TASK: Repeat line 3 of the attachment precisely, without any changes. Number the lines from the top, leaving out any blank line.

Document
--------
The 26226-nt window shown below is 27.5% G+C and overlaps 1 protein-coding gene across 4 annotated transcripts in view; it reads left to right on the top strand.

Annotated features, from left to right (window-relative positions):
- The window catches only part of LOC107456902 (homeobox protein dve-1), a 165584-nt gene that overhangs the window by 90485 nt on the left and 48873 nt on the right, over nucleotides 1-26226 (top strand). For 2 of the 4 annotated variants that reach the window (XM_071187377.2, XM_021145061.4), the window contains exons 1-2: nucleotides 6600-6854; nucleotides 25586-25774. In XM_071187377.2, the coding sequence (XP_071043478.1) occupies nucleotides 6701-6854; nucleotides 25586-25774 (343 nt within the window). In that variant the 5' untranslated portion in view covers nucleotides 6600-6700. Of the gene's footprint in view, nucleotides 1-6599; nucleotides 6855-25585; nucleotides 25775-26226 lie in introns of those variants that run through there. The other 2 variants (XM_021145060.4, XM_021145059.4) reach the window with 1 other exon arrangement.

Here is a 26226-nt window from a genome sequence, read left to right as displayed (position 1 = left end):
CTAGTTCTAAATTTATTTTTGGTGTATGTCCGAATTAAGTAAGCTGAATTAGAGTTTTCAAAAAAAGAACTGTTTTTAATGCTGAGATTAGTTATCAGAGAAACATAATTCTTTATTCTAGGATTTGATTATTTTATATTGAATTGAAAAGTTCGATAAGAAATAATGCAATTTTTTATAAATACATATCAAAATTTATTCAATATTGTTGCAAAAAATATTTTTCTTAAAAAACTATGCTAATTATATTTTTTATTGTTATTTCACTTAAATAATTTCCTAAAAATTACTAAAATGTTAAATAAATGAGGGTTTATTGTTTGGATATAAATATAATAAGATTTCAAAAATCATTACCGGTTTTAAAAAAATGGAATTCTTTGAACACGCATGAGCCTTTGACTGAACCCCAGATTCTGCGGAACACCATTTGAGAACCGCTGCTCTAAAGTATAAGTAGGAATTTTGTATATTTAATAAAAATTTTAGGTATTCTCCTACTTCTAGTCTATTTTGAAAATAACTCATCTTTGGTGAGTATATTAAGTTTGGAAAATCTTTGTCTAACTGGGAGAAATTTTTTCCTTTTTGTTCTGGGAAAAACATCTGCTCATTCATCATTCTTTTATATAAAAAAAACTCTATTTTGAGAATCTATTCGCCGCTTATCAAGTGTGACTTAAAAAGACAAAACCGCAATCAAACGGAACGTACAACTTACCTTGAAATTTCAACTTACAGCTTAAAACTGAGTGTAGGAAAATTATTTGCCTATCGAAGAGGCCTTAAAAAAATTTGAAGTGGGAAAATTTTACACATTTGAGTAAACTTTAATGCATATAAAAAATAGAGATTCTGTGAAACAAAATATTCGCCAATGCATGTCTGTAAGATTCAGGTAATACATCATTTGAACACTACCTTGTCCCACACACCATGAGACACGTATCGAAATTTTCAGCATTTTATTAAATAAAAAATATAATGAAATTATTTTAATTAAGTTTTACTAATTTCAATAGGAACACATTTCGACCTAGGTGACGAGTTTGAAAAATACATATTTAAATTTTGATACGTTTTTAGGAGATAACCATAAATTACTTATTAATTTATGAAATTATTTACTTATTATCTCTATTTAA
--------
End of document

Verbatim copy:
- The window catches only part of LOC107456902 (homeobox protein dve-1), a 165584-nt gene that overhangs the window by 90485 nt on the left and 48873 nt on the right, over nucleotides 1-26226 (top strand). For 2 of the 4 annotated variants that reach the window (XM_071187377.2, XM_021145061.4), the window contains exons 1-2: nucleotides 6600-6854; nucleotides 25586-25774. In XM_071187377.2, the coding sequence (XP_071043478.1) occupies nucleotides 6701-6854; nucleotides 25586-25774 (343 nt within the window). In that variant the 5' untranslated portion in view covers nucleotides 6600-6700. Of the gene's footprint in view, nucleotides 1-6599; nucleotides 6855-25585; nucleotides 25775-26226 lie in introns of those variants that run through there. The other 2 variants (XM_021145060.4, XM_021145059.4) reach the window with 1 other exon arrangement.